Guénon certainly was the intellectual, critical of religion. Evola was more interested in political action. Schuon “rehabilitated religion”. In Seyyed Hosein Nasr, Schuon’s “project” was stretched and extended. Nasr was the first Traditionalist indicating environmental awareness. Schuon also had ‘followers’ in authors, scholars and religious leaders who took his “transcendent unity of religions’ to heart and who investigated different religions, comparing them, not on the abstract level of Guénon, and who brought religions together in dialogue. This is a logical outcome of Traditionalist thought, but a “project” of Traditionalism or rather the projects of individuals and groups, some of whom had an interest in Traditionalist thinking?
Like in the other book, I have the idea that Sedgwick stretches the subject to describe the influence of Traditionalism on elements of our own time and age, however indirect. Then again, Traditionalism isn’t a philosophy of the past and Traditionalist thinkers did and do influence (academic) thinking, so I guess we are just talking about a “project” of Sedgwick himself.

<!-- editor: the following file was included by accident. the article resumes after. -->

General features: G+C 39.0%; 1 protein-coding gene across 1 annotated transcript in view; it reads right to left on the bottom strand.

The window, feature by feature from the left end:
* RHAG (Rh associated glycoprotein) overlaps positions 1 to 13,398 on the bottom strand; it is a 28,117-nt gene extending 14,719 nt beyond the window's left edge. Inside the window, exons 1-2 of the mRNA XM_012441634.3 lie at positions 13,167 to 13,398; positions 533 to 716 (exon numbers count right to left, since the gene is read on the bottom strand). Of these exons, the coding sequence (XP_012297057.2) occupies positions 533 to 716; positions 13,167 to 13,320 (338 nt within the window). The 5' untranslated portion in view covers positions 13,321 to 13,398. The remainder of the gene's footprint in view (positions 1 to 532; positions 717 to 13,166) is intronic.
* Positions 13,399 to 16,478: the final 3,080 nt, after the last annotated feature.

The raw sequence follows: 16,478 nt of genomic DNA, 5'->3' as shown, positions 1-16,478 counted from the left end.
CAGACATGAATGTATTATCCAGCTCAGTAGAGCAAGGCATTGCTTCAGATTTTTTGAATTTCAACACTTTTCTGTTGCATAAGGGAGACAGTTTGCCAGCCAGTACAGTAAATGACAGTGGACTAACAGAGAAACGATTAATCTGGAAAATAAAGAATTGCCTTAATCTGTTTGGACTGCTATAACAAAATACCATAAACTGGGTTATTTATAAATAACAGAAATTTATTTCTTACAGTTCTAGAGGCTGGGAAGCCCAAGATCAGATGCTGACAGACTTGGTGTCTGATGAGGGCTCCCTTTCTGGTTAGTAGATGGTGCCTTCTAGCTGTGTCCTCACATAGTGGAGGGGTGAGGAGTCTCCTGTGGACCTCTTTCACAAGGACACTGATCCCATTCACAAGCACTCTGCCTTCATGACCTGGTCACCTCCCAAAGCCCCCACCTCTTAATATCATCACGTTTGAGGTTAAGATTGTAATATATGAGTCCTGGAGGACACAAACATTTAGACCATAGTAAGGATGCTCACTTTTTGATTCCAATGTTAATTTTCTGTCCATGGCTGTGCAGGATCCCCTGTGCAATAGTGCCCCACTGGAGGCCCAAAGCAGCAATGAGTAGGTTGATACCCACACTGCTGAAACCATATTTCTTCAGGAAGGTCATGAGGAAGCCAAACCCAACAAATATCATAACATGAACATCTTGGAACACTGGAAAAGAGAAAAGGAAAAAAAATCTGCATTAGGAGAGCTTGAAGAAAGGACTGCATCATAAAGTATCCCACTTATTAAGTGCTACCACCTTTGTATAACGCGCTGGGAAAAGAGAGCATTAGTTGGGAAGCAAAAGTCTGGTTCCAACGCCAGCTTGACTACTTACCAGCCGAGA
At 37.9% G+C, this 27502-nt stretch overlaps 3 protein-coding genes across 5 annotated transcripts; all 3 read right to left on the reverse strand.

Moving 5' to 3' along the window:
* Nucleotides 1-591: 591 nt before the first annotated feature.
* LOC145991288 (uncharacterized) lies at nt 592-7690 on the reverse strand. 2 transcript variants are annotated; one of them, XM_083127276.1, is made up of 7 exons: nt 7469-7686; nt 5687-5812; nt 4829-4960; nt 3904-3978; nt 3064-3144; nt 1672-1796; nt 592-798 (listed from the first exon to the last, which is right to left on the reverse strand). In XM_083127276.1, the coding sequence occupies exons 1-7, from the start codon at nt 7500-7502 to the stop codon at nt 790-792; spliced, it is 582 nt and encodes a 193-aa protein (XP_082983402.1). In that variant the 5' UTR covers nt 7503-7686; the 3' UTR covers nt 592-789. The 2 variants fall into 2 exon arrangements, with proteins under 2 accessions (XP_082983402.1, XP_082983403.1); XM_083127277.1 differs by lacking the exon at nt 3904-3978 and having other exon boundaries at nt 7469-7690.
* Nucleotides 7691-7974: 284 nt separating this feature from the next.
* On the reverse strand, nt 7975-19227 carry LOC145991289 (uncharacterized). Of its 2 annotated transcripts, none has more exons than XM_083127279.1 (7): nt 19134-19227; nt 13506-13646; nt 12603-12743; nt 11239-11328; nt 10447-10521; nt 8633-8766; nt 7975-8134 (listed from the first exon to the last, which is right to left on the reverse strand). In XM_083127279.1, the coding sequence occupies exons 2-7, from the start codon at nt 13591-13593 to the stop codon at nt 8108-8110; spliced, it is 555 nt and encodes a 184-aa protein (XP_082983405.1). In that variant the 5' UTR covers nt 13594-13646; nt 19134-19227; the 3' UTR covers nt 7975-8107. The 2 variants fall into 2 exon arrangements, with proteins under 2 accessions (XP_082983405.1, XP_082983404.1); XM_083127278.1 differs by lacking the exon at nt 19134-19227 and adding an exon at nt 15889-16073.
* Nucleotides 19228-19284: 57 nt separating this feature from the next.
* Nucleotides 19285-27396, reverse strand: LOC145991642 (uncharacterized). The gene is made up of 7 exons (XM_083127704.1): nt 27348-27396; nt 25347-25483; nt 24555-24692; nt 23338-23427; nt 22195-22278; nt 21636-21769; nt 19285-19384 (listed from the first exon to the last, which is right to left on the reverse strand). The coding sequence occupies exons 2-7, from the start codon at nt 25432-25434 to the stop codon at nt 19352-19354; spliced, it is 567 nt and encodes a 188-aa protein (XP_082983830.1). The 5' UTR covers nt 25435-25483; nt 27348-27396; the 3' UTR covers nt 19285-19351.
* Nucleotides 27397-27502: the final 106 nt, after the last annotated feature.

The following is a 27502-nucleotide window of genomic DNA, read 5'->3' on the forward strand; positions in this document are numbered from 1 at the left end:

Shortly the ‘traditional’ Traditionalists, their lives and thought (but not as much about their lives as in the previous book) and then rapidly on to more contemporary thinkers. There is a bit too much stress on the political side of the story, but I guess also there we see a preference of the author. So you can read about Alain de Benoist, Alexandr Dugin, “alt-right”, etc. Also, more interesting to me personally, yet shorter, Nader Ardalan, a Traditionalist architect; Keith Critchlow who wrote about geometry and John Tavener, a composer; and even a little about “music scene Traditionalism“.
The book is not a crash course in Traditionalist thought, but -as mentioned- a history of that thought. It is a readable book, fairly interesting and it does touch open some new related subjects.
Franz Farwerck joined Inayat Khan’s Sufi order in 1922. Some time ago I was reading Sedgwick’s book about Ivan Agueli who was another Westerner who became Sufi and who even initiated René Guénon. This was another order, so I wondered what Sufism was ‘available’ in the West in the early 20th century. With a little searching I ran into another book by the same Mark Sedwick.
Western Sufism is a term that Sedgwick uses for the ‘Western form’ of Sufism. This can either be brought to the West by Eastern Sufis or a system developed by a Westerner based on or inspired by Sufism.